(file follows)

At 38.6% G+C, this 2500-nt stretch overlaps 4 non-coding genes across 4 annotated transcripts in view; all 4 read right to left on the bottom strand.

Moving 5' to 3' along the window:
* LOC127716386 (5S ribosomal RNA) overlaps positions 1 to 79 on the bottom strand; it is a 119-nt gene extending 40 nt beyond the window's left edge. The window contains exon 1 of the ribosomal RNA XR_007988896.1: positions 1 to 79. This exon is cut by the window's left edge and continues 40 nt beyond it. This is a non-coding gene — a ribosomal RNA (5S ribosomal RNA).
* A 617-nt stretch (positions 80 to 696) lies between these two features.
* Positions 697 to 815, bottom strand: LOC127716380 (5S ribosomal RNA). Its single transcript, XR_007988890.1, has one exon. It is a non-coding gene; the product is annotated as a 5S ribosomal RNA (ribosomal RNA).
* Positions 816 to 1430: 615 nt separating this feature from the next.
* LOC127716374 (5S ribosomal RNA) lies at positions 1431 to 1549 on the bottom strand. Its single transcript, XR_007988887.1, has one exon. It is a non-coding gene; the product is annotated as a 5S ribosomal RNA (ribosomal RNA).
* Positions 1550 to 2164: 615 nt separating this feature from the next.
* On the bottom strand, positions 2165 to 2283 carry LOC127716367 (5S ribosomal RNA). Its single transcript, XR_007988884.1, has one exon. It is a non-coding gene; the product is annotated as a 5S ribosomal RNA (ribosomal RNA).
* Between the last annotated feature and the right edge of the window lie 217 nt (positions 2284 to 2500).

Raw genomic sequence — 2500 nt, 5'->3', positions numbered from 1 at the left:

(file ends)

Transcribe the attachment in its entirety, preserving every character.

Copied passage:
At 38.6% G+C, this 2500-nt stretch overlaps 4 non-coding genes across 4 annotated transcripts in view; all 4 read right to left on the bottom strand.

Moving 5' to 3' along the window:
* LOC127716386 (5S ribosomal RNA) overlaps positions 1 to 79 on the bottom strand; it is a 119-nt gene extending 40 nt beyond the window's left edge. The window contains exon 1 of the ribosomal RNA XR_007988896.1: positions 1 to 79. This exon is cut by the window's left edge and continues 40 nt beyond it. This is a non-coding gene — a ribosomal RNA (5S ribosomal RNA).
* A 617-nt stretch (positions 80 to 696) lies between these two features.
* Positions 697 to 815, bottom strand: LOC127716380 (5S ribosomal RNA). Its single transcript, XR_007988890.1, has one exon. It is a non-coding gene; the product is annotated as a 5S ribosomal RNA (ribosomal RNA).
* Positions 816 to 1430: 615 nt separating this feature from the next.
* LOC127716374 (5S ribosomal RNA) lies at positions 1431 to 1549 on the bottom strand. Its single transcript, XR_007988887.1, has one exon. It is a non-coding gene; the product is annotated as a 5S ribosomal RNA (ribosomal RNA).
* Positions 1550 to 2164: 615 nt separating this feature from the next.
* On the bottom strand, positions 2165 to 2283 carry LOC127716367 (5S ribosomal RNA). Its single transcript, XR_007988884.1, has one exon. It is a non-coding gene; the product is annotated as a 5S ribosomal RNA (ribosomal RNA).
* Between the last annotated feature and the right edge of the window lie 217 nt (positions 2284 to 2500).

Raw genomic sequence — 2500 nt, 5'->3', positions numbered from 1 at the left: